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Location: Comox,BC
I believe he's going to chop it all down because its to invasive for him. Maybe I should help him to get the darn infestation away :twisted:


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PostPosted: Wed Jun 26, 2013 11:23 pm 
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Location: Toronto (north)
Good idea...
If they don't want it, I'd say light it up with gasoline and watch it burn...at night...on July 1st...be careful not to burn down houses :lol:


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PostPosted: Thu Jun 27, 2013 11:30 am 
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Location: HALIFAX, NS
On the subject of predator mites, the ones native to North America will not control bamboo mites apparently. The Asian predators for bamboo mites have so far - at least it's my my understanding - not received clearance to be imported to North America.

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PostPosted: Thu Jun 27, 2013 12:50 pm 
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Location: Comox,BC
So what you are saying is that there are predators to introduce to your grove that feed on the bamboo mites? What happens if they run out of food( bamboo mites) to eat?


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PostPosted: Thu Jun 27, 2013 1:13 pm 
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Location: HALIFAX, NS
No, what I'm saying is:

1. we have no native predatory mites in North America that will control bamboo mites.
2. there are predatory mites that can control bamboo mites but they are native elsewhere and have not been approved for entry into North America.
3. Please correct me on this but I believe one predatory mite which controls a bamboo mite - not the bamboo mite(s) which concern us in the USA & Canada - is close or has received approval for importation to Europe. I think it controls a tropical bamboo mite???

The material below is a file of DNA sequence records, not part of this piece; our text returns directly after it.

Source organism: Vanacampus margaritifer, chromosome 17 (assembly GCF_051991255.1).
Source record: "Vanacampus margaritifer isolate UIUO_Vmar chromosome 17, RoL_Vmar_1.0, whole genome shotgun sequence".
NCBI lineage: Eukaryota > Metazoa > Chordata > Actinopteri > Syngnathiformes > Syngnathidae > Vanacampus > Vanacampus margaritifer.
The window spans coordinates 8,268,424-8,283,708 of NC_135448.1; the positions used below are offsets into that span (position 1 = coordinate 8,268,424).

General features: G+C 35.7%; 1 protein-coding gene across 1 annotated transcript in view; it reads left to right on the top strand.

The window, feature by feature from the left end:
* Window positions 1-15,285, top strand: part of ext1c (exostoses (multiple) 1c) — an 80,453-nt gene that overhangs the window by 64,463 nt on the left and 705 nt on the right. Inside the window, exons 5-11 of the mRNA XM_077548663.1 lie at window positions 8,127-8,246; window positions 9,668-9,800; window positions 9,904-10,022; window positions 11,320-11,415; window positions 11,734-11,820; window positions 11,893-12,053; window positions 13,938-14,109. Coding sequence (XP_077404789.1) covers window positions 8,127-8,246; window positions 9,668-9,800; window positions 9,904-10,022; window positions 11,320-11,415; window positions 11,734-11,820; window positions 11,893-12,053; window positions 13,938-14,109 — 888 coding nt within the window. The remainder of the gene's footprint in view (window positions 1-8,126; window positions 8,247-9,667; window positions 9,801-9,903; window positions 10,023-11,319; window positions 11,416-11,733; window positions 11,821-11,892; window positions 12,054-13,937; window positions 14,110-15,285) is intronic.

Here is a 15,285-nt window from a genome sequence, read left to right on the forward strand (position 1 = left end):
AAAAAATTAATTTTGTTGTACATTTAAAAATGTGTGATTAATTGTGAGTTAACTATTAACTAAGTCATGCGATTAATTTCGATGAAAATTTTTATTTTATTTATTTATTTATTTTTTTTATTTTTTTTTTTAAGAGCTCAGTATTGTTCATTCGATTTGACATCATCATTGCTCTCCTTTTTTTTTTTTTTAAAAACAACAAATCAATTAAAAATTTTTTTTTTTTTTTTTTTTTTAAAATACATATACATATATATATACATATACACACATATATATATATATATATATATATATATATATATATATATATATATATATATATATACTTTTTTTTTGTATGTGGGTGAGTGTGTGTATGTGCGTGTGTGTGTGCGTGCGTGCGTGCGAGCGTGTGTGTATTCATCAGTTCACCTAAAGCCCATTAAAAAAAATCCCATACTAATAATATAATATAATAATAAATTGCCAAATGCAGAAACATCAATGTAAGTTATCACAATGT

As with any IPM programme once the predator runs out of a food source it dies out and has to be re-introduced again should the pest return from another source or site.

Google a big article or website done out in Oregon or Washington by either a University or Dept of Ag.
on bamboo mites. I think someone here quoted the link recently.

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PostPosted: Thu Jun 27, 2013 2:39 pm 
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Location: Comox,BC
Interesting and thanks for that information. One can only hope that one day a predator will feed on our local bamboo mites. How long does it take for the mites to show damage on a bamboo? Could it be that some of my groves already have them because of my neighboring infestations ?


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PostPosted: Thu Jun 27, 2013 4:00 pm 
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Location: St. Louis area Location Details
Van-isle-bamboo wrote:
Could it be that some of my groves already have them because of my neighboring infestations ?
I'd assume "yes" to play it safe. Do a thorough inspection, then maybe start pre-emptive systemic application if you see any damage. Note that some species are more susceptible than others.

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PostPosted: Fri Jun 28, 2013 11:42 am 
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Location: HALIFAX, NS
Van-Isle - If you get a nursery to give you some Intercept it's a systemic worth a try. Drench the roots system at the recommended rate, outdoors is tricky as you must make sure the Intercept does not get diluted by rains for 10 days - long enough for full uptake. Maybe they could also come by and spray a commercial miticide at timely intervals. Problem will not go away as long as the neighbours have an infestation.

Friend in Surrey had no problems until last year when mites arrived and devastated his F. murieliaes, a genus not commonly thought of as mite-susceptible. Without a doubt the worst case I've ever seen. I'd guess your low summer humidity exacerbates the problem.


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PostPosted: Fri Jun 28, 2013 3:43 pm 
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Location: Comox,BC
Wow that damage looks massive. Mine have no visable damage yet but I really don't want it to get to that point either.